Metro grids, off-ramps and idées-fixes

Taipei used to be so huge, so all-encompassing, so pregnant with possibility. The Ximen roundabout glittered with tinsel, like Shibuya Crossing, or your idea of Times Square. Even if you of course knew it was only a pocket version of that archetype (centre of the world, where things happen) — this is how it felt.

The boulevards stretched away into either infinity or suburbs too remote for you even to consider; metro stations and bus stops hinted at exciting destinations, contained in their nomenclature; the low-slung mountains surrounding the city, on their part, suggested a world of damp old trees and China Airlines commercials — sunrises above mountains…—tantalisingly within reach.


It was not necessary to even explore the city that much in order to map out its size, its mechanics. Rather, it felt as if I was enmeshing myself into something fathomless, becoming a cog in the movement of an expensive Swiss watch with many complications. At times, it seemed that by fully scoping out the little sectors of the city where my life took me, the patterns of the urban life beyond would make themselves apparent to me: Suzhou Street became the warren of shops behind the park off Jinhua Street became the tangle of overpasses at the weird open terrain where Civic Boulevard runs into the old city walls.

The Taipei of the 1960s always vibrating just under the surface, as if reflected off the hot macadam during a heatwave; the boomtime logic of the 1980s imposing itself through the panoply of office lobbies — let’s take the porphyry cladding, Chairman, you only live once — and through the taillights of a fleet of old Mercedes, always the 280S model, always shakily veering out of underused parking lots, always with shiny chromed wheel-arches and curtains in the rear windows.


I wasn’t much of a talker then. I walked instead, at odd hours: the late evening, the early morning, 3 in the afternoon on sweltering summer Thursdays. Encompassing the city step by step, in an old pair of Birkenstocks, smoking king-size cigarettes, listening to some old Saint Etienne in bus shelters when it rained.

Of course I went to school sporadically, and sometimes saw friends, and fucked with a certain measure of abandon. The latter, especially, was life-affirming in the face of the certainty slowly creeping up on me: that I was not wholly there, or if I was, not for long anymore. It became clear to me that I would be slowly subsumed into the fabric of the city: become part of the electricity lines, the drains, the camphor trees and the fiber optics strung on the lampposts. To counter that, I had to do something risky from time to time, to be fervently denied after the fact.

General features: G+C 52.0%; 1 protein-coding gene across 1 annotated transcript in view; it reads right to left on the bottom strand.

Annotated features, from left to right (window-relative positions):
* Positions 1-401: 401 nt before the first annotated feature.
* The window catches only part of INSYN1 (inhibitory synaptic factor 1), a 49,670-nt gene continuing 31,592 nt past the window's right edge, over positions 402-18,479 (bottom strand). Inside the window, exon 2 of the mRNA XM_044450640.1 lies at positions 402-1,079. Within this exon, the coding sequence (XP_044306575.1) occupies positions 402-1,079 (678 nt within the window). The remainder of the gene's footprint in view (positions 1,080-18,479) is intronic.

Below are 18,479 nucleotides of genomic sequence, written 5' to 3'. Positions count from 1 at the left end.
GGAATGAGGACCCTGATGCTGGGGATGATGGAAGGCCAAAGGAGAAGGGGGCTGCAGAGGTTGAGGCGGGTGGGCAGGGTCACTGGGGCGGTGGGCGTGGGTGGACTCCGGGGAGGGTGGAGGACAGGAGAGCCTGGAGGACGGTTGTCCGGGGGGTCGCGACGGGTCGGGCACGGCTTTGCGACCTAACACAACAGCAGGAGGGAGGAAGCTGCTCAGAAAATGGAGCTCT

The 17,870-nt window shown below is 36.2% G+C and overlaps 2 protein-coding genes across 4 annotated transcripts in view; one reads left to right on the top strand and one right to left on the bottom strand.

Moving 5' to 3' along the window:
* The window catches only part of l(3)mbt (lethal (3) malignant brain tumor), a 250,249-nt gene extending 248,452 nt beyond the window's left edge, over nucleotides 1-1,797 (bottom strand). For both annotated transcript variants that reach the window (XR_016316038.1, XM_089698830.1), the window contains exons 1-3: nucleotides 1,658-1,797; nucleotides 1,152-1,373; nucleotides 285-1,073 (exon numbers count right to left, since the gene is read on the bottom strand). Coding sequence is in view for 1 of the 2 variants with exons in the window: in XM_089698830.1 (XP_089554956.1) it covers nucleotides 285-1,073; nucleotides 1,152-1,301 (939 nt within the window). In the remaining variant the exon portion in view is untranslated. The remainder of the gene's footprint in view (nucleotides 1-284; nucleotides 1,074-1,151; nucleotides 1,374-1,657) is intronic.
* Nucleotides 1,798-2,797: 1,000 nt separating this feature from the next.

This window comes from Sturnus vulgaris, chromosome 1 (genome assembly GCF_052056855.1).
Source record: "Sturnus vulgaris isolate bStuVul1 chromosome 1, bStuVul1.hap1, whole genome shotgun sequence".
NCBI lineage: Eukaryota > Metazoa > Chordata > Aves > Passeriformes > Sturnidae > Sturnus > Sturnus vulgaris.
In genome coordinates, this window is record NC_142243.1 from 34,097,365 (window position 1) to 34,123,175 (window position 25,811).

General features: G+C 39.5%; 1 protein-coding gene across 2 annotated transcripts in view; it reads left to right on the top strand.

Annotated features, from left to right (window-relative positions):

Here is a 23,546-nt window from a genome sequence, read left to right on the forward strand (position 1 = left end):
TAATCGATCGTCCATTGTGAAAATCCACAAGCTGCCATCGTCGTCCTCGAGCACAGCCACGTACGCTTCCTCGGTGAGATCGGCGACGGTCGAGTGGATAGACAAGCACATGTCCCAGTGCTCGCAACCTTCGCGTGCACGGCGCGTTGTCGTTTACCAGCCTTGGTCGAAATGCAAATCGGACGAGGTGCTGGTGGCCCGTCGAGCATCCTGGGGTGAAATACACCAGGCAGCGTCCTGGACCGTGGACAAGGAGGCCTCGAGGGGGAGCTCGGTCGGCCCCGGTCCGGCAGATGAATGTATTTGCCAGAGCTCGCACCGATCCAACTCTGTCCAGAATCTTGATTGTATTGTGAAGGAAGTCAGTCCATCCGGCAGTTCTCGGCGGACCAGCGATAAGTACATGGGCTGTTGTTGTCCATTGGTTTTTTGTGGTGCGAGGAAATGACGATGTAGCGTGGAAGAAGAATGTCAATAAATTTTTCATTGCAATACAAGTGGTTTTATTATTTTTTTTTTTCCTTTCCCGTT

There were some two years — eight seasons — of this. 
I was tangentially aware, of course, of things happening outside: banks failing, family members getting old, stocks deprecating, but none of it had any bearing to my own situation (talking to no one, eating noodles in a roadside stall in Datong, reading Polanyi — taking notes). Instead, I could only relate to these events through the prism of what I happened to be reading and the map I was walking across.

It was not depression — it was the ecstasy of self-effacement.

And as a backdrop to it all, the never-ending spool of film of stained concrete flatblocks, neighbourhood parks, flash boys and girls, overpasses to nowhere. Or maybe the insides of my retina were the backdrop, and this was all real and tangible? After some ketamine: the Pathe newsreels of imaginary world events everyone is apprised of except me I always used to see unrolling in front of my eyes, melding into footage of an event at the Zhongshan Hall in 1973. On the phone in my underwear: no, I’m not coming home this summer. Yeah, I’m good for money. I miss you too.

But always: that feeling of vast possibilities waiting to be actualised.


I have lived in many bigger cities since then, and have got to measuring Taipei objectively, sizing it up in relation to its spatial dimensions — for what it is. Still, I have never experienced the same feeling in Bangkok, Paris, Hong Kong or Rangoon: the feeling that I’m slowly drowning in a swimming pool (Olympic, cracked tilework) while at the same time sitting in the lifeguard seat, calmly watching myself drown, lighting another cigarette.

It is a handy feeling. Whenever things get high-stakes, my eyes glaze over and I think: but I am not even here at this meeting, not really. I’m actually walking on Dunhuang Road, where the slumblocks are, in my old galoshes, watching the cement trucks go by.


People say, you’re always so zen. No wonder, when you’re watching them from behind the grimy windows of an old office block many years ago.


In my own strange way, I have come to know the city pretty well: like a mix between a taxi driver and a psychiatric outpatient. And, before it is entirely gentrified, I might take you to a place or two before they’re turned into condo blocks. I’m no Pai Hsien-yung, but I do know my tricks.